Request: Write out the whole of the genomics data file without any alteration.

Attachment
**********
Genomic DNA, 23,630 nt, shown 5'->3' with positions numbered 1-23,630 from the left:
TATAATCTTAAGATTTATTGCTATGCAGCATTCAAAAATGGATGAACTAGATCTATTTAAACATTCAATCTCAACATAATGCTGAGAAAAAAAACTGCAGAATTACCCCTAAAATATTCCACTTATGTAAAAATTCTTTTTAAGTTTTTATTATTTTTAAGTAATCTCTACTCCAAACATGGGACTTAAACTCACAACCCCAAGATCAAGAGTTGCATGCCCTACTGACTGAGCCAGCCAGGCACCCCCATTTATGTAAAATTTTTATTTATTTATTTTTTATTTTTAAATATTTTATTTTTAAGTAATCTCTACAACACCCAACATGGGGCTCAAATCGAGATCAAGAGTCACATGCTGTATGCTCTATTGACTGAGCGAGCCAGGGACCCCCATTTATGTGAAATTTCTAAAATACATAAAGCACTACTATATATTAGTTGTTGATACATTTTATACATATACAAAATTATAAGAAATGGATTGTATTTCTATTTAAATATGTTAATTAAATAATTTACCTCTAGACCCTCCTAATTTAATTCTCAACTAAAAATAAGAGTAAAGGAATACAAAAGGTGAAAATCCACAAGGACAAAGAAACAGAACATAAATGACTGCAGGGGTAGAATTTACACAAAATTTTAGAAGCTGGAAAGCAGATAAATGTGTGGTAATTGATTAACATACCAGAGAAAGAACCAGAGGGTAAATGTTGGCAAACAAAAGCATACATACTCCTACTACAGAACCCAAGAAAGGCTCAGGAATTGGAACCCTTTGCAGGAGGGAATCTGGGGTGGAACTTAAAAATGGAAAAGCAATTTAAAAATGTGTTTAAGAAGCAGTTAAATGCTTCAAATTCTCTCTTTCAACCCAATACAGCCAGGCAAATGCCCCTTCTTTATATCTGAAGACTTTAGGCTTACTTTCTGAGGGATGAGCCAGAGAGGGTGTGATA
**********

Genomic DNA, 23,630 nt, shown 5'->3' with positions numbered 1-23,630 from the left:
TATAATCTTAAGATTTATTGCTATGCAGCATTCAAAAATGGATGAACTAGATCTATTTAAACATTCAATCTCAACATAATGCTGAGAAAAAAAACTGCAGAATTACCCCTAAAATATTCCACTTATGTAAAAATTCTTTTTAAGTTTTTATTATTTTTAAGTAATCTCTACTCCAAACATGGGACTTAAACTCACAACCCCAAGATCAAGAGTTGCATGCCCTACTGACTGAGCCAGCCAGGCACCCCCATTTATGTAAAATTTTTATTTATTTATTTTTTATTTTTAAATATTTTATTTTTAAGTAATCTCTACAACACCCAACATGGGGCTCAAATCGAGATCAAGAGTCACATGCTGTATGCTCTATTGACTGAGCGAGCCAGGGACCCCCATTTATGTGAAATTTCTAAAATACATAAAGCACTACTATATATTAGTTGTTGATACATTTTATACATATACAAAATTATAAGAAATGGATTGTATTTCTATTTAAATATGTTAATTAAATAATTTACCTCTAGACCCTCCTAATTTAATTCTCAACTAAAAATAAGAGTAAAGGAATACAAAAGGTGAAAATCCACAAGGACAAAGAAACAGAACATAAATGACTGCAGGGGTAGAATTTACACAAAATTTTAGAAGCTGGAAAGCAGATAAATGTGTGGTAATTGATTAACATACCAGAGAAAGAACCAGAGGGTAAATGTTGGCAAACAAAAGCATACATACTCCTACTACAGAACCCAAGAAAGGCTCAGGAATTGGAACCCTTTGCAGGAGGGAATCTGGGGTGGAACTTAAAAATGGAAAAGCAATTTAAAAATGTGTTTAAGAAGCAGTTAAATGCTTCAAATTCTCTCTTTCAACCCAATACAGCCAGGCAAATGCCCCTTCTTTATATCTGAAGACTTTAGGCTTACTTTCTGAGGGATGAGCCAGAGAGGGTGTGATA